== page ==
LAS VEGAS--We're huge fans of Audi's Bang & Olufsen ultra-premium audio system, but the automaker is kicking things up another notch at CES 2013 with the announcement that it is developing a 3D Sound system in partnership with audio giants B&O and Fraunhofer IIS.

The automaker will be demonstrating the 3D Sound technology in its booth at the CES 2013 in an Audi Q7 playing a version of the "Iron Man 3" trailer with a sound mix that should highlight the system's abilities. The 3D Sound system features 23 speakers, each of which … Read more

New HEVC video compression wins big over today's standard

A new compression technology represents a significant improvement over today's standard, a new study found. The result could help pave the way for video with at least four times the pixels of today's 1080p standard.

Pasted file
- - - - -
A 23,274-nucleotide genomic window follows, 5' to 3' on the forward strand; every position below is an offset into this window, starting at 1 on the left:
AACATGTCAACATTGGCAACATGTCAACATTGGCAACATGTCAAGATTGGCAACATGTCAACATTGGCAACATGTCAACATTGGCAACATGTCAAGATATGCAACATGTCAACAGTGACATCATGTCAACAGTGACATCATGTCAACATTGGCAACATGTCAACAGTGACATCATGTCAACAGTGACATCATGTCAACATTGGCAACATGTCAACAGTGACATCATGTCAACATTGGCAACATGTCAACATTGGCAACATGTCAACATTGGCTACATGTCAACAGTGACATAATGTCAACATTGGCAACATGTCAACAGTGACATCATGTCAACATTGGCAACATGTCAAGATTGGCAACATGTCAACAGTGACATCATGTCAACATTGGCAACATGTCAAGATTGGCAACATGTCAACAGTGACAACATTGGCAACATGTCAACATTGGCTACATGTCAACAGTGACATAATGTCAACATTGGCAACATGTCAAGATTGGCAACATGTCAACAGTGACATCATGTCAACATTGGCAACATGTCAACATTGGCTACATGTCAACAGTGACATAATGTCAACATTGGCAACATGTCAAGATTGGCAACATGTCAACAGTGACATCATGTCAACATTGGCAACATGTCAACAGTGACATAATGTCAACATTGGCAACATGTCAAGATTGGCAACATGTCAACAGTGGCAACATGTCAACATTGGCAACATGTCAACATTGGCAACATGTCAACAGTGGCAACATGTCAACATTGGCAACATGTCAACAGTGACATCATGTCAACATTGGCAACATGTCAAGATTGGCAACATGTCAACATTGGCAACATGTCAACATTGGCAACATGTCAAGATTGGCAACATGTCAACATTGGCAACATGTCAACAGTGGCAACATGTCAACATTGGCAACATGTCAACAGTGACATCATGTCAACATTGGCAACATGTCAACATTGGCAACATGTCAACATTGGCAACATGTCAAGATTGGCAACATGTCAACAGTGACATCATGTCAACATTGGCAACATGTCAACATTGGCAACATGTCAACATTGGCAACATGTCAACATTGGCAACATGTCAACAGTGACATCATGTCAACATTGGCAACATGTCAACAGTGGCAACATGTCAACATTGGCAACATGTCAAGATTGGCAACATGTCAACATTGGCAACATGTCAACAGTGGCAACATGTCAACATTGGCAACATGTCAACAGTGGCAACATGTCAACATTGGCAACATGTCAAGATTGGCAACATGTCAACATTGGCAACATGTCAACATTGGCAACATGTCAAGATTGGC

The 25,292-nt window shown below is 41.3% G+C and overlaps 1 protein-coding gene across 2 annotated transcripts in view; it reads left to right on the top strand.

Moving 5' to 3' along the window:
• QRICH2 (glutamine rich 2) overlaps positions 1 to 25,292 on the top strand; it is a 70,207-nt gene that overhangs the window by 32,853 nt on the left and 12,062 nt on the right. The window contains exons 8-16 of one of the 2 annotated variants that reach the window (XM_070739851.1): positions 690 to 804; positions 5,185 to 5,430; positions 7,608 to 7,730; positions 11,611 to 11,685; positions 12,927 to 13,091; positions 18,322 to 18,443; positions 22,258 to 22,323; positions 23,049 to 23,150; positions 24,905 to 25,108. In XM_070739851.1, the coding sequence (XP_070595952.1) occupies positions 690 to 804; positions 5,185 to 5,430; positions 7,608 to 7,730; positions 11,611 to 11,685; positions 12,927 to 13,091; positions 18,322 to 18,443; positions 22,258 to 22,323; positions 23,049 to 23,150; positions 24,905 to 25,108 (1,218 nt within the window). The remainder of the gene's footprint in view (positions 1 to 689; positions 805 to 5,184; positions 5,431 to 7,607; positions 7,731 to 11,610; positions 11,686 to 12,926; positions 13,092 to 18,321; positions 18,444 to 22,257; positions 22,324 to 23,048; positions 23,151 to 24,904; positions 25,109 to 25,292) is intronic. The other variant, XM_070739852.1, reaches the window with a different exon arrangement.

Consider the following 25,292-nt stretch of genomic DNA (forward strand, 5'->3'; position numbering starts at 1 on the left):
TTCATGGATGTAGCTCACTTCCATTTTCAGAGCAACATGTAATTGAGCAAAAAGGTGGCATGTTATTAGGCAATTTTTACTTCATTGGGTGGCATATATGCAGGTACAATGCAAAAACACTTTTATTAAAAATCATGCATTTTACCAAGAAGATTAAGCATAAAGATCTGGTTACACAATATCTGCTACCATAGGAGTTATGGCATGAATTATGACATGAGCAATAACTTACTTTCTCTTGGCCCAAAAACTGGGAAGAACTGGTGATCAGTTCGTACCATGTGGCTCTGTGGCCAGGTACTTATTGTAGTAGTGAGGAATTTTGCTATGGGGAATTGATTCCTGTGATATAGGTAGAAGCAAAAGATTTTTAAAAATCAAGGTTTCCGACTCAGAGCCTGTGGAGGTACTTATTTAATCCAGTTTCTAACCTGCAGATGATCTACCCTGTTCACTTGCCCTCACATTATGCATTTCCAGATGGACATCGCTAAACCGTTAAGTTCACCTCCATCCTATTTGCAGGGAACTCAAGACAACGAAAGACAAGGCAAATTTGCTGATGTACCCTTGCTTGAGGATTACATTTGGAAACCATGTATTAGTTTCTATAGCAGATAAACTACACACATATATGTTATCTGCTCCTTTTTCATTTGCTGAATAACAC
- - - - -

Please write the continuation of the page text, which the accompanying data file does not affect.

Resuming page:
The new compression technology, called HEVC or H.265, is significantly better than today's prevailing standard video codec, called AVC or H.264, researchers from the Ecole Polytechnique Federale de Lausanne in Lausanne, Switzerland, concluded.

"The test results clearly exhibited a substantial improvement in compression performance, as compared to AVC," the researchers said. "As ultra-high definition television has recently … Read more

HEVC, a new weapon in codec wars, to appear in September

A trade show in September will be the coming-out party for video technology called HEVC or H.265, a new arrival in a hotly contested market for the best approach to compression.